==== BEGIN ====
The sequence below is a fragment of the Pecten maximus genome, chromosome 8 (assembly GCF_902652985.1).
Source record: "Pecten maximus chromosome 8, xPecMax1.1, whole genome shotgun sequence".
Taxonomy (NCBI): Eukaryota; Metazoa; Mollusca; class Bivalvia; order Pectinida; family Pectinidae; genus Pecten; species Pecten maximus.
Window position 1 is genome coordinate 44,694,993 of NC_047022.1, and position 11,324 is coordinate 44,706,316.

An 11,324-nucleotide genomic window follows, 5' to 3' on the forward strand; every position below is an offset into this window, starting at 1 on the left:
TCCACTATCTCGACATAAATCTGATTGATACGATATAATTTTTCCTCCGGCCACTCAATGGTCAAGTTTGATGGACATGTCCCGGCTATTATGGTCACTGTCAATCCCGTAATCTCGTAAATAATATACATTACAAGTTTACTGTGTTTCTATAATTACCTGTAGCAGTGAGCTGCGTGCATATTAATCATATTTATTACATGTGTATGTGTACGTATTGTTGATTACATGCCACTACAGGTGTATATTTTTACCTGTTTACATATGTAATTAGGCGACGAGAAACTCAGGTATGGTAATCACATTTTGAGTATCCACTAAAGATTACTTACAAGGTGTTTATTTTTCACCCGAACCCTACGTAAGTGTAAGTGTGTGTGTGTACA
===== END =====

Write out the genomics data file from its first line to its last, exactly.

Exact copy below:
The sequence below is a fragment of the Pecten maximus genome, chromosome 8 (assembly GCF_902652985.1).
Source record: "Pecten maximus chromosome 8, xPecMax1.1, whole genome shotgun sequence".
Taxonomy (NCBI): Eukaryota; Metazoa; Mollusca; class Bivalvia; order Pectinida; family Pectinidae; genus Pecten; species Pecten maximus.
Window position 1 is genome coordinate 44,694,993 of NC_047022.1, and position 11,324 is coordinate 44,706,316.

An 11,324-nucleotide genomic window follows, 5' to 3' on the forward strand; every position below is an offset into this window, starting at 1 on the left:
TCCACTATCTCGACATAAATCTGATTGATACGATATAATTTTTCCTCCGGCCACTCAATGGTCAAGTTTGATGGACATGTCCCGGCTATTATGGTCACTGTCAATCCCGTAATCTCGTAAATAATATACATTACAAGTTTACTGTGTTTCTATAATTACCTGTAGCAGTGAGCTGCGTGCATATTAATCATATTTATTACATGTGTATGTGTACGTATTGTTGATTACATGCCACTACAGGTGTATATTTTTACCTGTTTACATATGTAATTAGGCGACGAGAAACTCAGGTATGGTAATCACATTTTGAGTATCCACTAAAGATTACTTACAAGGTGTTTATTTTTCACCCGAACCCTACGTAAGTGTAAGTGTGTGTGTGTACA